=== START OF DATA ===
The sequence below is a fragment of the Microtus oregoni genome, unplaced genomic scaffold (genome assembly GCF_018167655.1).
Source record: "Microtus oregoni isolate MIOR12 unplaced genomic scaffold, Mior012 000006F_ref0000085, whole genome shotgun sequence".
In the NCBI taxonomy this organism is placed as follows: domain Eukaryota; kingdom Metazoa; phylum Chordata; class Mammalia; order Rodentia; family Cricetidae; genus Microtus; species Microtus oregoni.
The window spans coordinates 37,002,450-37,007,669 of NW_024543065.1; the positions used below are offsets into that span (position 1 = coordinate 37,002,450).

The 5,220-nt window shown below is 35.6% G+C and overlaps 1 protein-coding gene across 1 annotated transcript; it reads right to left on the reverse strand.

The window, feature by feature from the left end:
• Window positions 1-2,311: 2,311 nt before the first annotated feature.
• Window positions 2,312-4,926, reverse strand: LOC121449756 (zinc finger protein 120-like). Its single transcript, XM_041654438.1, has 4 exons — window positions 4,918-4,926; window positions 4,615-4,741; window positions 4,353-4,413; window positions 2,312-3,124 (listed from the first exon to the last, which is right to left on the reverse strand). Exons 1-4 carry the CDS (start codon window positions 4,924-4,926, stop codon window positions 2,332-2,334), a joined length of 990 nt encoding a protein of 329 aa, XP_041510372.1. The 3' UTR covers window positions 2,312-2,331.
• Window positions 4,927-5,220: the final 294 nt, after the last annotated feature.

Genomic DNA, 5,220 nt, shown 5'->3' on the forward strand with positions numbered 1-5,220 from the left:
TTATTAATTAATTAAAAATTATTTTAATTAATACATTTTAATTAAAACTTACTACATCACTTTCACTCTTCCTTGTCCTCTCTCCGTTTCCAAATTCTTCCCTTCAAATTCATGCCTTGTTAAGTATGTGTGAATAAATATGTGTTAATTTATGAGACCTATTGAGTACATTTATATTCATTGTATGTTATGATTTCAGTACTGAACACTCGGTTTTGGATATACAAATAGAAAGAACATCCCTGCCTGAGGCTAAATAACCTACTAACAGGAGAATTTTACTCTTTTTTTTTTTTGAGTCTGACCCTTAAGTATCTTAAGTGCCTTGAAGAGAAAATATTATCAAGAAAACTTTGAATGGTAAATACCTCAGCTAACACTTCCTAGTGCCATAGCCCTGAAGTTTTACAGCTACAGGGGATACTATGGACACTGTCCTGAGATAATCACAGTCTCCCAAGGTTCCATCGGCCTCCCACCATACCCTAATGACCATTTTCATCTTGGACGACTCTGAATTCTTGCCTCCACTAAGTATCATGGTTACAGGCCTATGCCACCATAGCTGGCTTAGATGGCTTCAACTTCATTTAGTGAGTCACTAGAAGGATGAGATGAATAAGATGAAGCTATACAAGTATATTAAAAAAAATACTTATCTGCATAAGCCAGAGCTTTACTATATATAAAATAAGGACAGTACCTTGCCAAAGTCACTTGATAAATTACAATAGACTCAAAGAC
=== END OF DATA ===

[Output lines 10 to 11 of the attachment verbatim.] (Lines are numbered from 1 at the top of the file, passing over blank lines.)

Genomic DNA, 5,220 nt, shown 5'->3' on the forward strand with positions numbered 1-5,220 from the left:
TTATTAATTAATTAAAAATTATTTTAATTAATACATTTTAATTAAAACTTACTACATCACTTTCACTCTTCCTTGTCCTCTCTCCGTTTCCAAATTCTTCCCTTCAAATTCATGCCTTGTTAAGTATGTGTGAATAAATATGTGTTAATTTATGAGACCTATTGAGTACATTTATATTCATTGTATGTTATGATTTCAGTACTGAACACTCGGTTTTGGATATACAAATAGAAAGAACATCCCTGCCTGAGGCTAAATAACCTACTAACAGGAGAATTTTACTCTTTTTTTTTTTTGAGTCTGACCCTTAAGTATCTTAAGTGCCTTGAAGAGAAAATATTATCAAGAAAACTTTGAATGGTAAATACCTCAGCTAACACTTCCTAGTGCCATAGCCCTGAAGTTTTACAGCTACAGGGGATACTATGGACACTGTCCTGAGATAATCACAGTCTCCCAAGGTTCCATCGGCCTCCCACCATACCCTAATGACCATTTTCATCTTGGACGACTCTGAATTCTTGCCTCCACTAAGTATCATGGTTACAGGCCTATGCCACCATAGCTGGCTTAGATGGCTTCAACTTCATTTAGTGAGTCACTAGAAGGATGAGATGAATAAGATGAAGCTATACAAGTATATTAAAAAAAATACTTATCTGCATAAGCCAGAGCTTTACTATATATAAAATAAGGACAGTACCTTGCCAAAGTCACTTGATAAATTACAATAGACTCAAAGAC